Writing fixes is the main way of extending LAMMPS. User can implement many things using fixes, including (but not limited):
· changing particles characteristics (positions, velocities, forces, etc.). Example: fix_freeze.
· reading/writing data. Example: fix_restart.
· implementing boundary conditions. Example: fix_wall*.
· saving information about particles for future use (previous positions, for instance).
All fixes are derived from class Fix and must have constructor with the signature:
Every fix must be registered in LAMMPS by writing the following lines of code in the header before include guards:
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This code allows LAMMPS to find your fix when it parses input script. In addition, your fix header must be included in the file ”style_fix.h”. In case if you use LAMMPS’ make, this file is generated automatically - all files starting with fix_ are included, so call your header the same way. Otherwise, don’t forget to add your include into ”style_fix.h”.
Let’s write a simple fix which will print average velocity at the end of each timestep. First of all, implement a constructor:
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In the constructor you may parse your fix arguments. All fixes have pretty the same syntax: fix <fix_identifier> <group_name> <fix_name> <fix_arguments>
The first 3 parameters are parsed by LAMMPS, while
There is a special variable in Fix class called nevery which specify how often method end_of_step will be called. Thus all we need to do is just set it up.
The next method you need to implement is setmask:
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Here user must specify which methods of your fix should be called during execution. For instance, END_OF_STEP corresponds to the end_of_step method. There are 8 most important methods:
initial_integrate post_integrate pre_exchange pre_neighbor pre_force post_force final_integrate end_of_step
These methods are called in predefined order during the execution of verlet algorithm (look at the method void Verlet::run(int n) in verlet.cpp). I listed them in this order. User must understand when he want to execute his code.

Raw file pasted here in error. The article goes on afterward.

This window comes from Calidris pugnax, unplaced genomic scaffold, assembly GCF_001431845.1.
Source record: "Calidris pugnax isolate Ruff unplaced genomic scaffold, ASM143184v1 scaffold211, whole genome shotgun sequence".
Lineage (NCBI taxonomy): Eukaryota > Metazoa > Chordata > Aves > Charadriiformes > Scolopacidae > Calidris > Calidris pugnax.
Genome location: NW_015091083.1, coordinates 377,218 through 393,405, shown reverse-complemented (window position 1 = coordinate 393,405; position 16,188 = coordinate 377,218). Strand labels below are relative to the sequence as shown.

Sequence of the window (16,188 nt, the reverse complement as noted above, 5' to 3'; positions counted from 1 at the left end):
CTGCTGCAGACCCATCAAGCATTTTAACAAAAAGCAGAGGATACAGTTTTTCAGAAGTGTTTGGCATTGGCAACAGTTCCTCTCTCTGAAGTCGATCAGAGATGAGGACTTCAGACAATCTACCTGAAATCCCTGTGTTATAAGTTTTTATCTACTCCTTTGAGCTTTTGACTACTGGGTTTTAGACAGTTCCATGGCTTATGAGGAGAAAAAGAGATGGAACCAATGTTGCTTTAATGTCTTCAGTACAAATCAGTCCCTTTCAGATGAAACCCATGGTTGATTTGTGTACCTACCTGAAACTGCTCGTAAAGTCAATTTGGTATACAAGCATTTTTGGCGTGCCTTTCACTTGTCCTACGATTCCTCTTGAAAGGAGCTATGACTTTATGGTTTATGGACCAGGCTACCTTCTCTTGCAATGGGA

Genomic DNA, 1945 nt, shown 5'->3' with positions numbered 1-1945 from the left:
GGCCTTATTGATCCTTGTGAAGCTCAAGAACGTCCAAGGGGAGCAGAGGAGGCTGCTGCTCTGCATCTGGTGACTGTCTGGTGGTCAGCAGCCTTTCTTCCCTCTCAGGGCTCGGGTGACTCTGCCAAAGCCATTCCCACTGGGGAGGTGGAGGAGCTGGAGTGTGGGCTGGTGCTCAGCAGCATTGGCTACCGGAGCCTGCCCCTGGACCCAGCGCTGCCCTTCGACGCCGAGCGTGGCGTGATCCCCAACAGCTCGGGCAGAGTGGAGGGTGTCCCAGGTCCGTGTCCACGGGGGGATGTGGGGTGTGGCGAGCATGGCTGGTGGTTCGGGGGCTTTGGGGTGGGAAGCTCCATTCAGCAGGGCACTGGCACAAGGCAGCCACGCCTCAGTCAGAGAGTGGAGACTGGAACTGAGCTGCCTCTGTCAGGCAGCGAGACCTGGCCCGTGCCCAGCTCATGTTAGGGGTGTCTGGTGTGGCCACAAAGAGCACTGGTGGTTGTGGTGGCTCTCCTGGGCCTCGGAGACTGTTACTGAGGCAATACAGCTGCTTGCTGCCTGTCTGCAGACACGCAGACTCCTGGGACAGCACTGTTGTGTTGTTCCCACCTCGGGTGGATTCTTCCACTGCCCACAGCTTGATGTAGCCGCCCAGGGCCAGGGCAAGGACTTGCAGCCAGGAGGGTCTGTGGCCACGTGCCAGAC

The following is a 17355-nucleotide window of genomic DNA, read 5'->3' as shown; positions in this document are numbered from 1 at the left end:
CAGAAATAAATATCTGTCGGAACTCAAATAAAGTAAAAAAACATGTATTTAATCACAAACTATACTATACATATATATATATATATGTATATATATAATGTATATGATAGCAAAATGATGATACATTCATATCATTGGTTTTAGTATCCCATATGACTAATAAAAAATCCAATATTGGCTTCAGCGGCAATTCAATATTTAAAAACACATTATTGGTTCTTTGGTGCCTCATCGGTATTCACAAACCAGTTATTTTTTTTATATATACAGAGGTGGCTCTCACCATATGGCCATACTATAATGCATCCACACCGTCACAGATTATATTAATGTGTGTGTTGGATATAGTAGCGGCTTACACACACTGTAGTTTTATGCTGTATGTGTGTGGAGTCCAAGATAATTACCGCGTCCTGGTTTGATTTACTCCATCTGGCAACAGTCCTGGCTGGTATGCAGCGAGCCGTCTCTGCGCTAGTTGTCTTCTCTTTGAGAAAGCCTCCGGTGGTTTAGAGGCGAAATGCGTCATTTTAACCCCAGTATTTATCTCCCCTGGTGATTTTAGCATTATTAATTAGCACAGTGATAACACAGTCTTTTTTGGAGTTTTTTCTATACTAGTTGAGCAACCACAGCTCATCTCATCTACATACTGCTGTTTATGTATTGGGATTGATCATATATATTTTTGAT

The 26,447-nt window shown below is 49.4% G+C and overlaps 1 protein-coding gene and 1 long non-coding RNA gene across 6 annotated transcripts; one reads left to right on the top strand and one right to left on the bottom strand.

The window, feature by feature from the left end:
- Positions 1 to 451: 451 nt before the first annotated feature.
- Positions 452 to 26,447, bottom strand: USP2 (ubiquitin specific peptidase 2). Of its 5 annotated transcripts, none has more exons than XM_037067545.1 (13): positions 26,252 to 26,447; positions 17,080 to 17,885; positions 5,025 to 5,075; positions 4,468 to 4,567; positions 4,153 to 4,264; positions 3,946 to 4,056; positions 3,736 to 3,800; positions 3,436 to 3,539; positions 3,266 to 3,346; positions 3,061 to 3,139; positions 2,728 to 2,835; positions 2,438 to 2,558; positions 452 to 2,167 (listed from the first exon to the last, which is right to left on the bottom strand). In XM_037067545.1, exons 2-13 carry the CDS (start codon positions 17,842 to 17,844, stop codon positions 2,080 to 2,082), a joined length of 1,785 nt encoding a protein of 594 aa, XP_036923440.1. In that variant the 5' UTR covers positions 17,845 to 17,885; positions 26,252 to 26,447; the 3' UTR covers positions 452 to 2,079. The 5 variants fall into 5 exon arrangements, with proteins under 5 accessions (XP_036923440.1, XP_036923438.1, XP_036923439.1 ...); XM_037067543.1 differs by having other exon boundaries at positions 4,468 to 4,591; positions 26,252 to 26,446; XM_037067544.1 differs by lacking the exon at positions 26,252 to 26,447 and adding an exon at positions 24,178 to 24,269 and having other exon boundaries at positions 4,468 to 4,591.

In case if we want to write print2 fix, we need only end_of_step.
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In order to use MathExtra routines, include math_extra.h. This file contains math functions to work with arrays of doubles as with math vectors.
In this code we use atom. This object is stored in the instance of Pointers class (see pointers.h). This object contains all global information about simulation system. Normally, such behaviour is achieved using Singleton design pattern but here it is implemented using using protected inheritance.
The code above computes average velocity for all particles in simulation. Yet you have one unused parameter in fix call from the script - <group_name>. This parameter specifies the group of atoms used in the fix. So we should compute average for all particles in the simulation if "group_name == all", but it can be any group. In order to use this group information, use groupbit which is defined in class Fix:
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The class Pointers contains instance of class Atom. Class atom encapsulates atoms positions, velocities, forces, etc. User can access them using particle index. Note, that particle indexes are changing every timestep because of sorting. So if you just stored position of atom from previous time step in your fix, it will not be valid on the next iteration. In order to handle this situation there are several methods which can be implemented:
double memory_usage - return how much memory fix uses
void grow_arrays(int) - do reallocation of the per particle arrays in your fix
void copy_arrays(int i, int j) - copy i-th per-particle information to j-th. Used when atoms sorting is performed
void set_arrays(int i) - sets i-th particle related information to zero
Note, that if your class implements these methods, it must call add calls of add_callback and delete_callback to constructor and destructor:
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For instance, assume you need to write a fix which will store positions of atoms from previous timestep. You will add double** x to the header file. Than add allocation code to constructor:
Free memory at destructor:
Finally, implement mentioned methods:
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Now, a little bit about memory allocation: I used LAMMPS memory class which is just a bunch of template functions for allocating 1D and 2D arrays. So you need to add include “memory.h” to have access to them.